The Boston Bruins have re-upped with restricted free agent Jordan Caron on a one-year, $640,000 deal, according to CSNNE’s Joe Haggerty.
Caron, 22, was Boston’s first-round pick (25th overall) at the 2009 Entry Draft, but has yet to emerge as a full-time contributor at the NHL level.
His best season came in 2011-12, when he posted career highs across the board — games (48), goals (seven), points (15) — making his postseason debut in the process.
This year, though, Caron appeared to take a step back.
He dressed for just 17 regular-season contests, scoring once, and didn’t play a single game for the Bruins in the playoffs.
As such, Caron took a sizable pay cut — he was making $1.1 million annually on his entry-level contract — and it looks as though GM Peter Chiarelli engineer a “prove-it” deal with Caron, much like he did with Tuukka Rask.
Rask, you’ll recall, was signed last summer to a one-year, $3.5 million extension, designed for him to show the Bruins he was capable of being the club’s full-time No. 1 netminder.
The Finn did that and more, backstopping the Bruins to the Stanley Cup Final. His reward? An eight-year, $56 million contract signed last week.
The Boston Bruins decided to fire director of amateur scouting Wayne Smith sometime following the 2013 NHL Draft, CSNNE.com reports.
GM Peter Chiarelli provided the Hockey News’ Ken Campbell with a vague explanation for why he was canned.
“We wanted to freshen up our amateur scouting and shift things a little bit and we felt this was the way to do it,” Chiarelli said. “Wayne has done a good job and I’ll give him a good reference, but we wanted to inject some new life.”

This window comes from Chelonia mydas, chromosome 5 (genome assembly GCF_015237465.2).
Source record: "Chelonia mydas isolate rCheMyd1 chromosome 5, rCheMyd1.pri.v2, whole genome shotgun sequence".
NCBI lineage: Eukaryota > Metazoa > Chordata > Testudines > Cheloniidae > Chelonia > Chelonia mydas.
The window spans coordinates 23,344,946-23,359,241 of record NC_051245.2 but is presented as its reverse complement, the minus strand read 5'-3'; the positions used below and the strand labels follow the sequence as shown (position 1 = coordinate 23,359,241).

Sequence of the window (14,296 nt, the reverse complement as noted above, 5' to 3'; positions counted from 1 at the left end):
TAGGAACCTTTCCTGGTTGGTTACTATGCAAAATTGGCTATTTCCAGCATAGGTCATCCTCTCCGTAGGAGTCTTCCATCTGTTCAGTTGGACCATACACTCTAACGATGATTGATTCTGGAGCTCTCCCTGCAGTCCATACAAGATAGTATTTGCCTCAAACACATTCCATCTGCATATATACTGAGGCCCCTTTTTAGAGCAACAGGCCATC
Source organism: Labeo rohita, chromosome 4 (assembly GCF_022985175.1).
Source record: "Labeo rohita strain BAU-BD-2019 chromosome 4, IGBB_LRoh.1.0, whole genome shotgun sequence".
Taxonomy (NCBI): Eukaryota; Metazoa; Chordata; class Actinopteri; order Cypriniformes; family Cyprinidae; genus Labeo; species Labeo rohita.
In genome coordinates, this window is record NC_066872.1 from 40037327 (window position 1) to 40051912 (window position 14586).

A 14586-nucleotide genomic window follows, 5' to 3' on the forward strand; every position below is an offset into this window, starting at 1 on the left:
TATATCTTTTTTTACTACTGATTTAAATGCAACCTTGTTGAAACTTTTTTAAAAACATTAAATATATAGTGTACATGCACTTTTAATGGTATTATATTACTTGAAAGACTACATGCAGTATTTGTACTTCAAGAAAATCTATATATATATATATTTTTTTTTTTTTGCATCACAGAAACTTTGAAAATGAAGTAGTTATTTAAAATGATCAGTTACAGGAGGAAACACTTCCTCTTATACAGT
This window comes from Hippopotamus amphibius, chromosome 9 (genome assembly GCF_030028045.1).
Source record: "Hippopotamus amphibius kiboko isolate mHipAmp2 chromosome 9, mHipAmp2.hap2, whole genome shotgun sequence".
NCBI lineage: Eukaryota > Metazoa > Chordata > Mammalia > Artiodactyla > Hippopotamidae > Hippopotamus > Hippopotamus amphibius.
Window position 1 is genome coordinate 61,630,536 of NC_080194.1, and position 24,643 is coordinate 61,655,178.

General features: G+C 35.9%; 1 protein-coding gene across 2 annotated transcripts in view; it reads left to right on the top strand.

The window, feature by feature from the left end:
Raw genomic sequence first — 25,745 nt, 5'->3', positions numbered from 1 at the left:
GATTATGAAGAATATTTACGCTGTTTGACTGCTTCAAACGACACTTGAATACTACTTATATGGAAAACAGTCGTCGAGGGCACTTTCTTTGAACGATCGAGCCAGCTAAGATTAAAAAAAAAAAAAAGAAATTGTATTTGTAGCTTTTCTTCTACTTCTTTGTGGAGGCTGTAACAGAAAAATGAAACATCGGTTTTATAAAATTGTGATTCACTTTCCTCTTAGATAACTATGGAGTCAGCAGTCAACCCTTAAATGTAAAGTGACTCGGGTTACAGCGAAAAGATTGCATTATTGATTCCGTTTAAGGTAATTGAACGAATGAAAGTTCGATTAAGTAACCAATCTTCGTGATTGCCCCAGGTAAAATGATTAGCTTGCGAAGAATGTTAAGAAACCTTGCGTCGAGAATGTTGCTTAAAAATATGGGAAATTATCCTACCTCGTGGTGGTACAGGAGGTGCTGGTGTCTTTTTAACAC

Campbell finds the change a little strange.
It seems rather odd, given that Chiarelli admits that Smith is his good friend and is a very good scout. Their prospect list was solid, ranking them 12th among NHL organizations in THN’s Future Watch edition in 2013.
Then again, when you look at the list of players the Bruins have drafted since Smith took over the scouting department in 2007, it’s clear that the Bruins’ impressive work has mainly come from trades and free agent moves.
As Hockey Prospectus’ Corey Pronman points out, Tyler Seguin is the only NHL regular the team drafted from 2007-2010. It’s possible that more recent drafts could produce better results with the likes of Dougie Hamilton and Malcolm Subban in the mix, but first-rounders like Jordan Caron and Zach Hamill haven’t exactly worked out.
Either way, parting with Smith is another example of a Bruins franchise that is adapting on the fly, even amid substantial bigger picture success.
There’s no question that Tuukka Rask will enter the 2013-14 campaign as the Boston Bruins’ undisputed starting goaltender. He was superb in the lockout-shortened season after spending years as the overqualified backup of Tim Thomas.
The fact that the Bruins signed him to an eight-year, $56 million contract speaks volumes about their level of confidence in him and it’s warranted. But Rask’s understudy will still have relevancy next season.